Patient cognitive impairment leads to inconsistent treatment patterns for heart attack

A new, prospective study has assessed the treatment patterns of hospitalized heart attack patients and observed those with mild cognitive impairment (MCI) to receive fewer therapies compared with similar patients not presenting with cognitive decline.

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Aug 29, 2019
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Mild cognitive impairment (MCI) is on the cognitive decline scale between normal cognition and dementia. There is no data to suggest that patients with MCI will not respond effectively to established heart attack treatments. However, in a new study, researchers from the University of Michigan School of Medicine (MI, USA) have observed that MCI patients hospitalized following heart attack incidence were less likely to receive common, proven heart attack therapies compared with individuals who did not display cognitive impairment. 

Unlike dementia, patients with MCI do not suffer significant disabilities in their everyday lives and their cognitive function does not necessarily worsen over time.

Deborah Levine, an Associate Professor of internal medicine and neurology at Michigan Medicine, explained: “Although people with MCI have an increased risk of developing dementia, it's not an inevitable next step. Many will persist in having MCI, and a few will actually improve and revert to normal cognition. Many older adults with MCI live years with good quality of life, and so face common health risks of aging like heart attack and stroke.”

Frequently asked questions:

In the study, researchers analyzed treatment pattern data on 609 patients, over the age of 65, who were hospitalized as a result of a heart attack between 2000 and 2011. Data were obtained from The University of Michigan’s Health and Retirement Study (MI, USA), Medicare and the American Hospital Association (IL, USA).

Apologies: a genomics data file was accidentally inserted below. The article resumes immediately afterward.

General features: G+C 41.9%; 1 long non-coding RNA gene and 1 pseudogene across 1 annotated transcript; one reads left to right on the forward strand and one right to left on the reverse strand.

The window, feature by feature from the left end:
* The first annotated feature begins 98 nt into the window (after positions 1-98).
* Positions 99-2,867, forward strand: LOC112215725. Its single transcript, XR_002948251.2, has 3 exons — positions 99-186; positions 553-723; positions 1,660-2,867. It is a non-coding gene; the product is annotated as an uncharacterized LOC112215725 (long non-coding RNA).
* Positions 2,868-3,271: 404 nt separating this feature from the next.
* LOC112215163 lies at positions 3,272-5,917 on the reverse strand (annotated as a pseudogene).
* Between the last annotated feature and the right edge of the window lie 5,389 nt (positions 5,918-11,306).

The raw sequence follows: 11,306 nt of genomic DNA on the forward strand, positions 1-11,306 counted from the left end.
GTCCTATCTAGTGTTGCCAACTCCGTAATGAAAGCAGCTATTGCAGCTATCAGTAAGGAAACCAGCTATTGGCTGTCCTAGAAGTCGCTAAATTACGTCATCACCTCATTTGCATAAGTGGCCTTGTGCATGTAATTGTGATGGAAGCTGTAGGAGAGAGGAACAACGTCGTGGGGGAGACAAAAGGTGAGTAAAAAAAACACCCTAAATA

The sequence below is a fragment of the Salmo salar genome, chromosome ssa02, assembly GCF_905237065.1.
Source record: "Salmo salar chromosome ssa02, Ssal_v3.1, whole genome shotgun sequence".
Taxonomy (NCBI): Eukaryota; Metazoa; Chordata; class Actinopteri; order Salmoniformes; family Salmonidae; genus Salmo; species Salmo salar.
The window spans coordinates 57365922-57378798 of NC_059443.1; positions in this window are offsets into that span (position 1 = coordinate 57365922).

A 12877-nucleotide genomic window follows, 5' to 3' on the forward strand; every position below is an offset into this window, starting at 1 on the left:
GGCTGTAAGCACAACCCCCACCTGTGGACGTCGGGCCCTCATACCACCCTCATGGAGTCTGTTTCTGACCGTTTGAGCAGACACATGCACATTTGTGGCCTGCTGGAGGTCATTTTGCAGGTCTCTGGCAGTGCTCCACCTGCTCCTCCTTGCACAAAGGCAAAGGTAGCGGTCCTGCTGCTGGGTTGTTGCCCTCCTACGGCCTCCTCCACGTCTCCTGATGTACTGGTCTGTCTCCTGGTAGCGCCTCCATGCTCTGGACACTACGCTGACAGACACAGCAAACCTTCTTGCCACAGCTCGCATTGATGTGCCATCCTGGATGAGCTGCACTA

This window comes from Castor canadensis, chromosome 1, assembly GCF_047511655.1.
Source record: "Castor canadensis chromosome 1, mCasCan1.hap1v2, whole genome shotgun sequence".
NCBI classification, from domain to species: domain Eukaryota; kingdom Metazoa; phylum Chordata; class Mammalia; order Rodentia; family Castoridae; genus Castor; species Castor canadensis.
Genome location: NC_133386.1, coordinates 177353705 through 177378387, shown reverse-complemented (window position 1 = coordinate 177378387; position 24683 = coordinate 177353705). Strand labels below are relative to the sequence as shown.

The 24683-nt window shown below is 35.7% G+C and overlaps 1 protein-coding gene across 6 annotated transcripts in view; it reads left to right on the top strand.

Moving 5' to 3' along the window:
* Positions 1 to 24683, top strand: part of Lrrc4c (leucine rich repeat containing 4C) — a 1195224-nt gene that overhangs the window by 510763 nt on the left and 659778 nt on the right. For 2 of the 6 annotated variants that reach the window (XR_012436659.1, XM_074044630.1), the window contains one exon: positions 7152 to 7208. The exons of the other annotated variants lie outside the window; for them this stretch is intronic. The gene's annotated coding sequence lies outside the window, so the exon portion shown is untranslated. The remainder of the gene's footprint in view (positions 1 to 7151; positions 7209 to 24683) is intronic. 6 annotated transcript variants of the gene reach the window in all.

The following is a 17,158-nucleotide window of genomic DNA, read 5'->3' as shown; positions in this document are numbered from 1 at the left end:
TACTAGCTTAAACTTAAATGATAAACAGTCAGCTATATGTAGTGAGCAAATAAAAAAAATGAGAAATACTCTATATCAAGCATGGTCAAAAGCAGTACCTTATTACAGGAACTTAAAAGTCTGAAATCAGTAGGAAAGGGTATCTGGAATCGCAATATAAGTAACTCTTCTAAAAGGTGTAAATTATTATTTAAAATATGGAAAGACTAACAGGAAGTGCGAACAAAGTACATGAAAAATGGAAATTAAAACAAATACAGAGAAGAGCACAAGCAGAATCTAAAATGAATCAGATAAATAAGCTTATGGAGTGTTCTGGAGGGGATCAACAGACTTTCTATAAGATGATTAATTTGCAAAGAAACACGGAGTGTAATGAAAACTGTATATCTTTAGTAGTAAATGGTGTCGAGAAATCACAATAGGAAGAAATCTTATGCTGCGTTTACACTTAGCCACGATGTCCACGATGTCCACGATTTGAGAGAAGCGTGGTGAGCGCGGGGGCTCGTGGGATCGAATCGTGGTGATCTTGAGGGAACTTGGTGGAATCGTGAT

Cardiac catheterization and coronary revascularization surgery are two proven, effective post-heart attack treatments. Researchers found that the rates of administration of these regimens were significantly lower amongst patients with pre-existing MCI compared with patients without cognitive decline.

Receipt of cardiac catheterization was 50% amongst heart attack survivors with pre-existing MCI. By contrast, this figure was 77% for patients without such cognitive impairment.

Even more notable, provision rates of coronary revascularization surgery for patients with MCI compared with patients without MCI were 29% and 63% respectively.

Brahmajee Nallamothu, an interventional cardiologist and Professor of internal medicine at Michigan Medicine, and senior study author, concluded: “Studies like this are an important first step in raising awareness on MCI so that providers, like cardiologists, can make sure they offer the best therapies available during heart attacks.”

Sources:

Levine DA, Langa KM, Galecki A et al. Mild Cognitive Impairment and Receipt of Treatments for Acute Myocardial Infarction in Older Adults. J Gen Intern Med. doi: 10.1007/s11606-019-05155-8 (Epub ahead of print) (2019);

https://labblog.uofmhealth.org/lab-report/heart-attack-patients-mild-cognitive-impairment-get-fewer-treatments




What are the symptoms of a heart attack?

Common symptoms of heart attack include chest pain, shortness of breath, dizziness, nausea and pain in other body parts, particularly the left arm.

Can heart attacks cause strokes?

A stroke differs from a heart attack in that blood supply to the brain is restricted during a stroke, compared with blood flow to the heart during a heart attack. Suffering from a heart attack, especially one in which low blood flow persists for a long period of time, can put an individual at increased risk of experiencing a stroke within the first year following the heart attack. After 1 year, this risk is reduced.

What causes heart attacks?

Heart attacks occur as a result of the disruption of blood supply to the heart itself. This can cause the heart muscle to be damaged and the blood supply to the rest of the body can be affected. 



Go to the profile of Ilana Landau

Ilana Landau

Assistant Editor, Future Science Group

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